I have been having an ongoing conversation with colleagues, family and friends (and perhaps myself) about the state of the retail industry recently.
Online shopping is becoming faster and more accessible. Most of the products we need are now available online and the competitive environment of online shopping ensures that, in general, costs are lower.
The younger generation is growing increasingly more comfortable with obtaining their products online – to the point where shopping in stores seems to be an “inconvenience” for that audience.
Yet everywhere I look, new physical stores (bricks and mortar) are popping up. An enormous new outlet mall was developed off Kenaston Boulevard in Winnipeg – almost in the face of the changing retail environment. In December 2017, Roots announced that it was doubling down on its retail presence, planning to double its number of physical stores.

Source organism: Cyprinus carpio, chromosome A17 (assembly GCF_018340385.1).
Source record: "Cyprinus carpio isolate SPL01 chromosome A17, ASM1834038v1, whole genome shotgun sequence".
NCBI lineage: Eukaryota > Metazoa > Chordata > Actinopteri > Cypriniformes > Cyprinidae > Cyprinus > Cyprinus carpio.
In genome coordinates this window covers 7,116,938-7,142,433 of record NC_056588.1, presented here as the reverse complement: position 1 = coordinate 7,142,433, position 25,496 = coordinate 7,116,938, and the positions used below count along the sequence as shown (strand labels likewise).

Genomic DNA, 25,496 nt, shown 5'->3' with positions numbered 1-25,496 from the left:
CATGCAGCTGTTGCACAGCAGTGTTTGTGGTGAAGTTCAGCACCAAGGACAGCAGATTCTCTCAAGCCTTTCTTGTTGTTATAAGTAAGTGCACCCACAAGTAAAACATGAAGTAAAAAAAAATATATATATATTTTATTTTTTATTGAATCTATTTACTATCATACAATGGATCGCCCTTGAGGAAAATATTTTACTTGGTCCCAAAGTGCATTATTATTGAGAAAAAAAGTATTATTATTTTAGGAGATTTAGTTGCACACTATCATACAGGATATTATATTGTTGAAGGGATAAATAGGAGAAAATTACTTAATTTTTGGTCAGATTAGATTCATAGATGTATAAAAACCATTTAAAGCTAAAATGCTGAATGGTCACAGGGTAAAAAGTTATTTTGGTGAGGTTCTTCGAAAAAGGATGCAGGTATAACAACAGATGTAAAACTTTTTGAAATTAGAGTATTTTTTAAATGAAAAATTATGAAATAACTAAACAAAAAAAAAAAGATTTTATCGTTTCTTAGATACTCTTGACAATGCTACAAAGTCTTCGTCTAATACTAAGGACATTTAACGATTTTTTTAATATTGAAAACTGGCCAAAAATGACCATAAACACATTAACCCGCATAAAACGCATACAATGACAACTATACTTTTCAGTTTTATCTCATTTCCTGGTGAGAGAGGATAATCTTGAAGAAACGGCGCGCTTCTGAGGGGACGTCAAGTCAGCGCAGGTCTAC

It seems inevitable, perhaps only to me, that the retail process will change and that the influence of online retail will continue to grow exponentially. Which begs the question, why the continued commitment to storefronts? What are retailers seeing that we don’t know about?
I can’t imagine that retail stores will exist in their present form ten years from now? But perhaps there is a new model that will be developed – where physical stores become sources of product information and consultation – rather than warehousers of product?
Or as predicted (almost ten years ago) perhaps malls will finally seek to become experiential in nature – providing more than just the buying experience.
There is an argument, made here a few months ago, that part of shopping is not the actual buying, but the shopping “process”. If that is true, then there is still a place for storefront retail – but in what form?